From astrophysicist Paul Sutter at LiveScience:
1) What we now call science, philosophy and theology were all mixed up together.
2) Early (proto-)scientists made claims and arguments that would sound totally bananas today.
I’ll leave Copernicus’ motivations to another article, but he did indeed publish a book in 1543 detailing his new cosmology with the sun at the center of the universe. While it did have some advantages over the en vogue geocentric model (like neatly explaining the precession of planetary orbits and requiring fewer circles-within-circles), it did have weaknesses (how, exactly, does something like the Earth move?), and the reaction among the literate community — including the Catholic clergy — was neither hostile nor supportive. At the time, the cosmology of Copernicus simply wasn’t very compelling. More.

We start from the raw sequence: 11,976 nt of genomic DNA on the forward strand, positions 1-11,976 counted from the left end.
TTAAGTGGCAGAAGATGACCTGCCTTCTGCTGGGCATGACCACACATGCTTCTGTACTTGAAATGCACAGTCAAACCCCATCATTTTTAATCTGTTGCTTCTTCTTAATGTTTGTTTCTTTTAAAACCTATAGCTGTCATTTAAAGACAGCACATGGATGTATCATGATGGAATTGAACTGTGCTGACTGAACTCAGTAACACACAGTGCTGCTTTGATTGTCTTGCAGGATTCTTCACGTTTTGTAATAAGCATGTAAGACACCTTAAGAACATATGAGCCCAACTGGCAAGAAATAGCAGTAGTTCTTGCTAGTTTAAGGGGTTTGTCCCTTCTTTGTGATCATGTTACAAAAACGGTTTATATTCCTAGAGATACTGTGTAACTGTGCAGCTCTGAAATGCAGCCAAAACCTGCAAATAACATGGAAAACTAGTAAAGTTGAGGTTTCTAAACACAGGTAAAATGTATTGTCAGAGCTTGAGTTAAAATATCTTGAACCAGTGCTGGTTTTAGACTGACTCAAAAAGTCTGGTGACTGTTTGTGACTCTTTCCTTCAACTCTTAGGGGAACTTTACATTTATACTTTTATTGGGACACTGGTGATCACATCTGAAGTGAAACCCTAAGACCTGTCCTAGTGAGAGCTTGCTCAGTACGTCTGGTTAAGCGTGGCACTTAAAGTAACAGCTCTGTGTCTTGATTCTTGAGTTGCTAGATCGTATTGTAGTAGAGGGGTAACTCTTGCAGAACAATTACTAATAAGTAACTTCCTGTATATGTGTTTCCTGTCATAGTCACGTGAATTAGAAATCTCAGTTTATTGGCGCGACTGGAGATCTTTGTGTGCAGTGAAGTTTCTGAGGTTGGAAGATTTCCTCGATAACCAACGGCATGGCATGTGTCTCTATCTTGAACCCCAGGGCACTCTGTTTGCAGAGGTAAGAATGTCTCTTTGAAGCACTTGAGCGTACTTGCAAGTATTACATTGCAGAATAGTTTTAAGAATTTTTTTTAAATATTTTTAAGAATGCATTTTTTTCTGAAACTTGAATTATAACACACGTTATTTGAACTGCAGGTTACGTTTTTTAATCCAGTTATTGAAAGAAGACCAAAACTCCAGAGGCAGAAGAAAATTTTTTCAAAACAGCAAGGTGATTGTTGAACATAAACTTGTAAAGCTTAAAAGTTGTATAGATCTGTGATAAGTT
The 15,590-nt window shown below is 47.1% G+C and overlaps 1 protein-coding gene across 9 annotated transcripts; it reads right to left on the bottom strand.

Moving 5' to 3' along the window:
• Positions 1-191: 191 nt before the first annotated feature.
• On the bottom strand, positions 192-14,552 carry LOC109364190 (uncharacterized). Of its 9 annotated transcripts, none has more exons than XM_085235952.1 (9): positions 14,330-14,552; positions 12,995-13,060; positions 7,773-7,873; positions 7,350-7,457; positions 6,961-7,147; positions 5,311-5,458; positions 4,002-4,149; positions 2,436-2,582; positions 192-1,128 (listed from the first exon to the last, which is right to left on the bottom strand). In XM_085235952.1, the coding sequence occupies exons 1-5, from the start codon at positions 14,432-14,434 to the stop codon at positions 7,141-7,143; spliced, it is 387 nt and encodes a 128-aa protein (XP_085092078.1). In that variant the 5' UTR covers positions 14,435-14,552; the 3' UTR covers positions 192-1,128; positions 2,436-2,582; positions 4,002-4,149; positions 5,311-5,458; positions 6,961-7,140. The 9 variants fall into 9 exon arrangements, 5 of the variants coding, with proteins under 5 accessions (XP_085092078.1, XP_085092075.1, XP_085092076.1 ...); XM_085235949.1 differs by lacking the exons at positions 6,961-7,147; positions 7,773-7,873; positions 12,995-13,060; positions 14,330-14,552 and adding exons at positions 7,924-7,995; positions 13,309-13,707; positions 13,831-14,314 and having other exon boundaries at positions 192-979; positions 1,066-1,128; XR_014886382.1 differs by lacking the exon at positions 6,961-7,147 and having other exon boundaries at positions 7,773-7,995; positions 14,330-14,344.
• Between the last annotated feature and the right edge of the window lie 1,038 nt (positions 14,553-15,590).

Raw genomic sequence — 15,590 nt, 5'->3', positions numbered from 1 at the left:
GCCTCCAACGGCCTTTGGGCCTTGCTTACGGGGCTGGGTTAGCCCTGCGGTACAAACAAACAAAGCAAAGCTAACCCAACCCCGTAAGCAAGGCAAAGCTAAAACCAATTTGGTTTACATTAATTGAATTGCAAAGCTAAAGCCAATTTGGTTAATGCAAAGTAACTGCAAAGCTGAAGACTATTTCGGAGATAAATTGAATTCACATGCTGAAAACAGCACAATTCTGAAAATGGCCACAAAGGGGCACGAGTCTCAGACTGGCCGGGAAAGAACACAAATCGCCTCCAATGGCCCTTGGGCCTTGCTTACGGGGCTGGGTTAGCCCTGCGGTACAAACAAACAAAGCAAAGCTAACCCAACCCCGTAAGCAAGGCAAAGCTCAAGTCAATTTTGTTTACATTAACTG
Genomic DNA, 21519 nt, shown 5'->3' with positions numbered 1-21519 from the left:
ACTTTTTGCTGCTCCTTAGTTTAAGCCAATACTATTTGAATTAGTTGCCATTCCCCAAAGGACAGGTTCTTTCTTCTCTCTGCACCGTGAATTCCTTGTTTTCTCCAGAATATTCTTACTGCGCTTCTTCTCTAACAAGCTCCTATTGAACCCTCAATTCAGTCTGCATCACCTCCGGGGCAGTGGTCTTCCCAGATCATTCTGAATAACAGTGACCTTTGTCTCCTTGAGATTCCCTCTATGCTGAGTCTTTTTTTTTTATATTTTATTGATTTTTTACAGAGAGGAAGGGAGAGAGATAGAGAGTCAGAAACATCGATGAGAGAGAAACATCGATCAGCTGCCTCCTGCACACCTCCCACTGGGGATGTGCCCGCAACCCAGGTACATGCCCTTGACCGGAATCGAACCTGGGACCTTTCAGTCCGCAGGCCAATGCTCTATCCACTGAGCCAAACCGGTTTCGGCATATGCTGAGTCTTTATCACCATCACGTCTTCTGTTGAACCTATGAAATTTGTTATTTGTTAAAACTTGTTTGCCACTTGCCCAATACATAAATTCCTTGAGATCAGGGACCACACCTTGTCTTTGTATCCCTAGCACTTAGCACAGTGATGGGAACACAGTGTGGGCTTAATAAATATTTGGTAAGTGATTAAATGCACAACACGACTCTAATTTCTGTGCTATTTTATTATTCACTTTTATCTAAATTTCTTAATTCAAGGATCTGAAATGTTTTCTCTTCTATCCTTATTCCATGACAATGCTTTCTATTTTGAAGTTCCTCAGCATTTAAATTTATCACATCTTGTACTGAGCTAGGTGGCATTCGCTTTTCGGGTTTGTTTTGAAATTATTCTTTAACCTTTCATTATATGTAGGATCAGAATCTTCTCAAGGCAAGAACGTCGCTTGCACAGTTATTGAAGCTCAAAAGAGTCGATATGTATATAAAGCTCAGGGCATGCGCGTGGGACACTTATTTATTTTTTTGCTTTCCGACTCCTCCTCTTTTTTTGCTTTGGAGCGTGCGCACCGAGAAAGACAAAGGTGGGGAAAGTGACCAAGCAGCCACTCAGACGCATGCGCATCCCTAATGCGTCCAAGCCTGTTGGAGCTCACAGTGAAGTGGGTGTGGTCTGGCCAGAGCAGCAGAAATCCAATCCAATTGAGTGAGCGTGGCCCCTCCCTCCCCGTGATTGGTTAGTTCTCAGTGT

And Kepler, who straightened out the mess to a great extent, was an astrologer.
This bears repeating: It is not true that our forebears in science shunned facts. More often, the sets of facts they were dealing with were much messier than pop science today usually portrays them to be.
Put another way, they did not have a set of Right Answers they were refusing to accept. They had people like Copernicus who happened to turn out to be right. And any number of others who turned out to be wrong. It’s to our ancestors’ credit that they managed as well as they did.
See also: It’s amazing how much good science started out as mistakes… Scerri: Rather than a hyper-intellectual, alien activity practiced by a remote priesthood, science is hit and miss, the ever-changing product of less-than-brilliant people, just like every other human activity.
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